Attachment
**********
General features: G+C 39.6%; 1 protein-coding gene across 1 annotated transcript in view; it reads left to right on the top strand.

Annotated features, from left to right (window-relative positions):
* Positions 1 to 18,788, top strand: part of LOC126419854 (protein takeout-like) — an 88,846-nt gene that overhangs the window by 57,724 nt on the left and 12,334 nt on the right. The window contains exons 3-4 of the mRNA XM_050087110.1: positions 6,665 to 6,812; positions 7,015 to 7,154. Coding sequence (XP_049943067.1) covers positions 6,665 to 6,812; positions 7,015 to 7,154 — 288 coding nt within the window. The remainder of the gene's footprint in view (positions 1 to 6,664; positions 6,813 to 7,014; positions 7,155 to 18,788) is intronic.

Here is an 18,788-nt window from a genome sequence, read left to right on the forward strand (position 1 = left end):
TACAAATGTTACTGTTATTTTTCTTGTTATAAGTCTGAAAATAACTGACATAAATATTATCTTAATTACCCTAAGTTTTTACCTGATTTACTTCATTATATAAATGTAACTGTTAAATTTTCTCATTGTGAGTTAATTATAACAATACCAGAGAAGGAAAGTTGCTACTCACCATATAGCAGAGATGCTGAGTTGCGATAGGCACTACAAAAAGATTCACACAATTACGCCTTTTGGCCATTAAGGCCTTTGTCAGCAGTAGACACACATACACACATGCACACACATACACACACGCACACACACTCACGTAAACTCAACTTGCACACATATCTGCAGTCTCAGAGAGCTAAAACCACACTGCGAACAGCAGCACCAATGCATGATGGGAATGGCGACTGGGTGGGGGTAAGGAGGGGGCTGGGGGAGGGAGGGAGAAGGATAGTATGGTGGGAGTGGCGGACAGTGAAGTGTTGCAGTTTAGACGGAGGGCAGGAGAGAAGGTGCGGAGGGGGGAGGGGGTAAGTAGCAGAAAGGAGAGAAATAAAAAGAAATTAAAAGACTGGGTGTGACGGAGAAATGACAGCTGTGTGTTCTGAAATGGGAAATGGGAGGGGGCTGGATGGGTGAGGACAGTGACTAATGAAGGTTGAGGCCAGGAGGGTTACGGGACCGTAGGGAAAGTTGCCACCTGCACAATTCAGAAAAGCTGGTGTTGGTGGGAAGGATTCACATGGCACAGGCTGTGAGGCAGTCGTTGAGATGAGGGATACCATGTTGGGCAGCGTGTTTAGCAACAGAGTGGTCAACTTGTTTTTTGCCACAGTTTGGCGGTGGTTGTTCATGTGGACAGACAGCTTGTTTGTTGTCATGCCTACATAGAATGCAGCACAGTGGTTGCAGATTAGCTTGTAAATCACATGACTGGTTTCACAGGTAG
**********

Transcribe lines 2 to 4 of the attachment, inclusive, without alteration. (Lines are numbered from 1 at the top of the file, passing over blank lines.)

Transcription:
Annotated features, from left to right (window-relative positions):
* Positions 1 to 18,788, top strand: part of LOC126419854 (protein takeout-like) — an 88,846-nt gene that overhangs the window by 57,724 nt on the left and 12,334 nt on the right. The window contains exons 3-4 of the mRNA XM_050087110.1: positions 6,665 to 6,812; positions 7,015 to 7,154. Coding sequence (XP_049943067.1) covers positions 6,665 to 6,812; positions 7,015 to 7,154 — 288 coding nt within the window. The remainder of the gene's footprint in view (positions 1 to 6,664; positions 6,813 to 7,014; positions 7,155 to 18,788) is intronic.

Here is an 18,788-nt window from a genome sequence, read left to right on the forward strand (position 1 = left end):